Thursday, September 22, 2005

Chicks with an edge…of dork.

We all have that friend (or maybe we’re that friend) that laughs a little too loud, parties a little too hard, and does things that in retrospect are really, really, really stupid. She’s fun, she’s crazy, she snorts when she laughs, and she’s okay with that because she accepts her inner dork (or nerd, or geek, or whatever your word is), and we’re okay with it because we want to be her when we grow up (only without that whole passing out only to wake up in our bra on someone’s front yard part). What makes her so great is that she can laugh at herself, while inviting us to laugh with her—even as we cover our eyes in mock pain.

So here’s to that girl (cue the beer commercial music). And here’s to those of us who wish we could be her, but will settle for reading other people’s personal narratives instead (doesn’t exactly roll off the tongue, does it?).

Bleachy-Haired Honky Bitch: Tales from a Bad Neighborhood by Hollis Gillespie

ISBN: 0060561998 Price: $13.95 (Trade Paperback)

A commentator for NPR, columnist, flight attendant, and bad German translator, Hollis Gillespie has been around—the world and life—and she’s not afraid to tell it like it is. Alternatively funny and poignant, she draws you in with her candid dissection of her life experiences, no matter how painful, embarrassing or down-right screwed up they might be. The perfect book for when you are feeling down or simply looking for a laugh, but you might want to invest in some Depends before cracking the spine.

My take: “She had me at Hellish Gargoyle.”

The Boss and I actually ordered the follow-up to this book, Confessions of a Recovering Slut: and Other Love Stories, first, but I would recommend reading them in order (so you can read the progression to “slut” and “back” again). Gillespie doesn’t hold back—at all, even if you sometimes wish she did—and the result is a character study through moments of how we become who we are. Each entry is a combination of the past and present, sprinkled with pictures (including little headers where she’s making horrible faces) and references to other entries. Screwy lives sure make for good writing (and reading), and I cannot stress enough that you should pick this one up (the Boss and I both loved it, despite the 20 year difference in our ages). And then read it in public, like on the subway, with the cover up so others can see it (if only to watch their reaction, I had a lot of fun at an upper level restaurant with it).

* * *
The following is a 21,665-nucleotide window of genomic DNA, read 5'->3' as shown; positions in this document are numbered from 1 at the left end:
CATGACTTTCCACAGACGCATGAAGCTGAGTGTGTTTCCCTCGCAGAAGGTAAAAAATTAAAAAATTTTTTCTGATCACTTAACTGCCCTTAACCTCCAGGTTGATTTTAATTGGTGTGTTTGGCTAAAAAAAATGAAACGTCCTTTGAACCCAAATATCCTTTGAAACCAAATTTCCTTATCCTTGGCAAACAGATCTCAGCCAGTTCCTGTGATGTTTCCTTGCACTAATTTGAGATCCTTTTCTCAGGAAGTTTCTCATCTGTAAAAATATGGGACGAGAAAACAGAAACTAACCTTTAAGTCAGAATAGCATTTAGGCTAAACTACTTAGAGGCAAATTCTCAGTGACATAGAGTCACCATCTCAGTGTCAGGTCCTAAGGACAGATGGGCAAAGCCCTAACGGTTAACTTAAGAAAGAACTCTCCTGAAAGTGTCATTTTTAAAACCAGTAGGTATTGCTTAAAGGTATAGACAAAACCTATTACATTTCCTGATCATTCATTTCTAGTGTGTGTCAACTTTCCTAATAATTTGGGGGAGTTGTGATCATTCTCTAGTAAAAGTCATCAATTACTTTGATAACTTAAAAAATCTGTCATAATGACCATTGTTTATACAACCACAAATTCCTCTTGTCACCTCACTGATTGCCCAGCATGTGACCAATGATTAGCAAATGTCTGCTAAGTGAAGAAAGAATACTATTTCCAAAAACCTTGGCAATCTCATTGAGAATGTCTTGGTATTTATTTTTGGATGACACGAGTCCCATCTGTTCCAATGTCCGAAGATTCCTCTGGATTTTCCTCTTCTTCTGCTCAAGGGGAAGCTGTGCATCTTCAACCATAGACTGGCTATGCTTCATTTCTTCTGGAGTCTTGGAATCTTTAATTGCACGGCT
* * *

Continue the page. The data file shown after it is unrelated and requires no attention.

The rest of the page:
If Hollis sounds a bit too hard core for you, check out:

The Idiot Girls’ Action-Adventure Club: True Tales from a Magnificent and Clumsy Life by Laurie Notaro

ISBN: 0375760911 Price: $12.95

If something slightly (and I mean very slight like “a thin piece of paper” slight) less raunchy would be to your tastes, Laurie Notaro is your girl…or she would be, if she could master that whole “staying on her feet” thing, that whole “human-interaction” thing, and that whole “engaging the tact filter before speaking” thing. But since she has problems with all of these areas, we get to read about her adventures instead. If she were a character in a book we’d groan and call her too stupid to live, but she’s a real person (who’s miraculously still breathing) who realizes that she’s made some mistakes and wants to make us laugh with her. If you are into humor writing at all, this is the book for you.

My take: “Where do I get my Idiot Girl merit badge?”

I read Notaro for the first time a couple of years ago and almost wet myself. I had just gone through a whole David Sedaris kick, and while I adore him, I was looking for a female counterpart. Enter Laurie Notaro. I laughed so hard with her first book that I bought up all that my store had (thank God for employee discounts) and started sending them to my friends. They loved her too (and I don’t think it was just those little airline bottles of alcohol that I sent along talking either). She speaks to that part in all of us that goes “I know this is stupid, but…” and does whatever it is anyway, and then asks later “How did I survive that and where’s my martini?” Let’s face it: no one is perfect and some of us are no where close, Laurie just puts her crimes adventures down on paper for everyone to enjoy. It’s like peek in your favorite, older sister’s journal.

I also recommend her follow-ups:

Autobiography of a Fat Bride: True Tales of a Pretend Adulthood

I Love Everybody (and Other Atrocious Lies): True Tales of a Loudmouth Girl

We Thought You Would Be Prettier: True Tales from the Dorkiest Girl Alive

Sensing a theme?

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